The approach you described originally, where someone can dynamically change their division on the fly, has the benefit of being customizable for support personnel who might need to wear multiple hats. However, adding form elements to everyday documents and dealing with protection issues makes templates incrementally harder to use and support: not a lot, but just that much more complicated (like, "why is page setup grayed out?"). So if they can live without the dynamic part, I like my method better. <img src=/S/smile.gif border=0 alt=smile width=15 height=15>

    Sorry this went on so long, but I hope it gives you some useful ideas.

  4. #4
    Uranium Lounger
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    Re: Templates (2000 SR2)

    <P ID="edit" class=small>(Edited by Phil Rabichow on 08-Apr-03 17:47. to add the last two paragraphs)</P>To follow up on Hans suggestion, I would create each of the address lines as AutoText in a custom template. Create these addresses with a special style, e.g. LogoStyle. Then where you want the address, use an {Autotextlist} field. The context will be:

    {AUTOTEXTLIST "click here for company name & address" s "LogoStyle"}

    Then you bookmark the autotextlist field. Let's call it bmk1. Where you want the strapline, you can use an IF or Compare field. e.g. you would have to expand this for various alternatives, but a simple one would be:

    {If bmk1 "" "ABC is dedicated to making the IT Department's life a misery" "ABC Management Services is dedicated to making the IT Department's life even a bigger misery" }

    Note that you would have to update the fields after making changes (F9).

    Alternatively, you could create a document with each of the addresses & straplines & use IF fields combined with INCLUDETEXT fields. However, I've never tried this with more than about 3 alternatives, although it's theoretically possible.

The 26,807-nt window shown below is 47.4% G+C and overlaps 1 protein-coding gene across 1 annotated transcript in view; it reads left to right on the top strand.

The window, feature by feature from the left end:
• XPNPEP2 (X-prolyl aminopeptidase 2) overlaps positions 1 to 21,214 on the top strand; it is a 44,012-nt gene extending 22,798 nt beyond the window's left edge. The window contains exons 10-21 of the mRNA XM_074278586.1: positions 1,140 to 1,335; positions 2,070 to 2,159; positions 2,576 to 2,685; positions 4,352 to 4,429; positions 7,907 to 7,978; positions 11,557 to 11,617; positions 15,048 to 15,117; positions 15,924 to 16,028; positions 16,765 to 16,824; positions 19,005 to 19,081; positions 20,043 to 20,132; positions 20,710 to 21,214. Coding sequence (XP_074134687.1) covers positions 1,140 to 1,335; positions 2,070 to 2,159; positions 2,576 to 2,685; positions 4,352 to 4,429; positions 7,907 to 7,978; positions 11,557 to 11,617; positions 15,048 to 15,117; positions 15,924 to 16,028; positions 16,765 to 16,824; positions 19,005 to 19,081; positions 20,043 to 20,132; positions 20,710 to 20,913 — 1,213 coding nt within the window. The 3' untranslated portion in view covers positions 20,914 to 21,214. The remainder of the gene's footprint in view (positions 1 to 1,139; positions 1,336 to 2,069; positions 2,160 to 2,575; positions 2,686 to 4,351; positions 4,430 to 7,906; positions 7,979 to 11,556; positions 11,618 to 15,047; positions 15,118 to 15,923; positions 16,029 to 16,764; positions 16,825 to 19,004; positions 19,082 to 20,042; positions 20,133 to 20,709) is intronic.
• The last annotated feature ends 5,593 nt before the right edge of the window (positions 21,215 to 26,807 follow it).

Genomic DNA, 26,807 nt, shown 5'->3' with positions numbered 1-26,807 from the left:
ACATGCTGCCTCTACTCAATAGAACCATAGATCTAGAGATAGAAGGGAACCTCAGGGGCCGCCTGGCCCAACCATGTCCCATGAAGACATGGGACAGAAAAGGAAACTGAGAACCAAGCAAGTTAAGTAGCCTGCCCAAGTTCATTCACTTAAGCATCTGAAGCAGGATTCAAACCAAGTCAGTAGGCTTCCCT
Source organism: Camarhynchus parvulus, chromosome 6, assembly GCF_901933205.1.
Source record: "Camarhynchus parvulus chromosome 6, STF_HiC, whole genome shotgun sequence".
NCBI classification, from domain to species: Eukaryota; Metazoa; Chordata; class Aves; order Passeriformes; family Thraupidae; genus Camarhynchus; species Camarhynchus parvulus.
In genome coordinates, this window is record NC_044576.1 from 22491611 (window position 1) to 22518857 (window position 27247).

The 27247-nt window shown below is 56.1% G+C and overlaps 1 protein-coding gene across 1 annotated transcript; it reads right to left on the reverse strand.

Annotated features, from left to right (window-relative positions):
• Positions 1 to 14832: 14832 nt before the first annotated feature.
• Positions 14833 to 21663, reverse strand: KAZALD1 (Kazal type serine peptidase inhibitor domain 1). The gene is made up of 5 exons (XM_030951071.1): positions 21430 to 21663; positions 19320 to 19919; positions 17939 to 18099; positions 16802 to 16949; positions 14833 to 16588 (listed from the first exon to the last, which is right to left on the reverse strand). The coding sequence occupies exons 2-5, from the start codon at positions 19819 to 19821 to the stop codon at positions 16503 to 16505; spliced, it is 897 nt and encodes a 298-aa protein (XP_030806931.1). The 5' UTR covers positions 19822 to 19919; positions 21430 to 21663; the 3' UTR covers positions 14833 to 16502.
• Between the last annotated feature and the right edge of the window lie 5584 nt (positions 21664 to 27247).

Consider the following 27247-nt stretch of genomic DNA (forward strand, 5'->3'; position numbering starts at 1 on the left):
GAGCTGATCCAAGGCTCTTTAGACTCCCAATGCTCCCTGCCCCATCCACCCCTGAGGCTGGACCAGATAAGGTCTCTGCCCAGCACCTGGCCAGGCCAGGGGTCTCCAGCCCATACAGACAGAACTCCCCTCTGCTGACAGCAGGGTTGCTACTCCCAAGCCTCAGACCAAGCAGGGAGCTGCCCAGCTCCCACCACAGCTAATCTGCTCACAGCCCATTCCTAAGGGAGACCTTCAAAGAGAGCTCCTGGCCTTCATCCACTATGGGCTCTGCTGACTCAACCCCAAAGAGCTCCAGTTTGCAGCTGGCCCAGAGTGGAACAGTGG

If I have some more time, I'll see if I can come up with something more definite. Maybe macropod will see this; he has an excellent command of fields. Oh yes, you do have my condolences.

    i.e. in general:
    { IF Bmk1 = "Condition1" "Type if Condition1 is true" "{ IF Bmk2 = "Condition 2" "Type if Condition 2 is true" "{ IF Bmk3 = "Condition 3" "Type if condition 3 is true" "condition false" }" }" }

    To get the number & placement of quotes correct, in the first {IF}, type the double quotes for both the true & false condition. The next {IF} field goes inside the false set of quotes. Then the process is repeated.

  5. #5
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    Re: Templates (2000 SR2)

    Hetty,

    You certainly have the sympathy of everyone here, because you are being asked to do the nearly impossible!

    It may be that this can be done through a virtuosic application of fields, but it would really be much more straightforward to do this using VBA. You only need one template (that can get put on everyone's C: drive). A userform (dialog) appears when a new document is created, which provides the user with whichever options they need to be given. Based on the options selected for the user, code can then populate the relevant portions of the new document with the appropriate address info, straplines etc. If you don't want to store the address and strapline data in Access, it can be hard-coded as constants into the template code.

    In the end it will be much easier to build and maintain if you do this with code.

    Gary

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    Re: Templates (2000 SR2)

    I am grateful for the replies and I will try all the suggestions. Hopefully, I will be able to offer some options to the head honchos. An added complication as I discovered last night while trying to work with some of the field codes is that the address that currently exists is a table, inserted into a frame (these templates were originally done in Word 6) and have some Word Basic Macros attached. And the address is a different combination of font styles.

    I am in favour of using some autotext, but I was instructed not to use autotext because they feel the secretaries are too stupid to understand autotext (never mind it is one of the first things I show them in training and they do use it quite a lot!). If I can create a template that stores the autotext in a file that doesn't disturb the usual autotext entries then we may be getting somewhere. The original brief also called for one template that by a simple click would turn it into any one of the 32 templates that the company uses as standard. I must say I knocked that one on the head right there. Yet one person was convinced that he able to do this in old Word Perfect.

    Again thanks to everyone, <img src=/S/thankyou.gif border=0 alt=thankyou width=40 height=15>